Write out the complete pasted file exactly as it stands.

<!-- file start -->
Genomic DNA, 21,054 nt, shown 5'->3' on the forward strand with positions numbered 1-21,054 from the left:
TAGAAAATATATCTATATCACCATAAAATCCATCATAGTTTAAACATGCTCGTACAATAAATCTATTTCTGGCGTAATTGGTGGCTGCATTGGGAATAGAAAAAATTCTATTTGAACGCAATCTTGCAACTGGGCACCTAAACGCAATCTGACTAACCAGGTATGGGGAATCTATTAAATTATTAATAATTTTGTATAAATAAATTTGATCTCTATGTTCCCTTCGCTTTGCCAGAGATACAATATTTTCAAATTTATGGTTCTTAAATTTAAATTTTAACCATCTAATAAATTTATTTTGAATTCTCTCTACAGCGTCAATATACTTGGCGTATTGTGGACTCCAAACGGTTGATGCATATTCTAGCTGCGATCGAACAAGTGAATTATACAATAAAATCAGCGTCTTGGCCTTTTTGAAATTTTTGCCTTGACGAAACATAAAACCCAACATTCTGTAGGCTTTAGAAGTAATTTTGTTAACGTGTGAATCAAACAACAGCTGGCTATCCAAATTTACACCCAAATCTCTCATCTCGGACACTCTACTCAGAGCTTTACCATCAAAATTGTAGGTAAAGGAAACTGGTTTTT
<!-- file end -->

Genomic DNA, 21,054 nt, shown 5'->3' on the forward strand with positions numbered 1-21,054 from the left:
TAGAAAATATATCTATATCACCATAAAATCCATCATAGTTTAAACATGCTCGTACAATAAATCTATTTCTGGCGTAATTGGTGGCTGCATTGGGAATAGAAAAAATTCTATTTGAACGCAATCTTGCAACTGGGCACCTAAACGCAATCTGACTAACCAGGTATGGGGAATCTATTAAATTATTAATAATTTTGTATAAATAAATTTGATCTCTATGTTCCCTTCGCTTTGCCAGAGATACAATATTTTCAAATTTATGGTTCTTAAATTTAAATTTTAACCATCTAATAAATTTATTTTGAATTCTCTCTACAGCGTCAATATACTTGGCGTATTGTGGACTCCAAACGGTTGATGCATATTCTAGCTGCGATCGAACAAGTGAATTATACAATAAAATCAGCGTCTTGGCCTTTTTGAAATTTTTGCCTTGACGAAACATAAAACCCAACATTCTGTAGGCTTTAGAAGTAATTTTGTTAACGTGTGAATCAAACAACAGCTGGCTATCCAAATTTACACCCAAATCTCTCATCTCGGACACTCTACTCAGAGCTTTACCATCAAAATTGTAGGTAAAGGAAACTGGTTTTT